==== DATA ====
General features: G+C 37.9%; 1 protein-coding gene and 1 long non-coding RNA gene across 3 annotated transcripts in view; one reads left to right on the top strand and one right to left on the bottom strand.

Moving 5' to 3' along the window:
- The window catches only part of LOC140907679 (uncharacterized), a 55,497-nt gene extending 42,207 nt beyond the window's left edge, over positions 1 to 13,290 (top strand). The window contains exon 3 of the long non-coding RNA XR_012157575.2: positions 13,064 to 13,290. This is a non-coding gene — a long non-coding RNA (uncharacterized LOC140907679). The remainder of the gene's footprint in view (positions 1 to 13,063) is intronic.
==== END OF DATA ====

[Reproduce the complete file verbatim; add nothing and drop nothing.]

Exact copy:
General features: G+C 37.9%; 1 protein-coding gene and 1 long non-coding RNA gene across 3 annotated transcripts in view; one reads left to right on the top strand and one right to left on the bottom strand.

Moving 5' to 3' along the window:
- The window catches only part of LOC140907679 (uncharacterized), a 55,497-nt gene extending 42,207 nt beyond the window's left edge, over positions 1 to 13,290 (top strand). The window contains exon 3 of the long non-coding RNA XR_012157575.2: positions 13,064 to 13,290. This is a non-coding gene — a long non-coding RNA (uncharacterized LOC140907679). The remainder of the gene's footprint in view (positions 1 to 13,063) is intronic.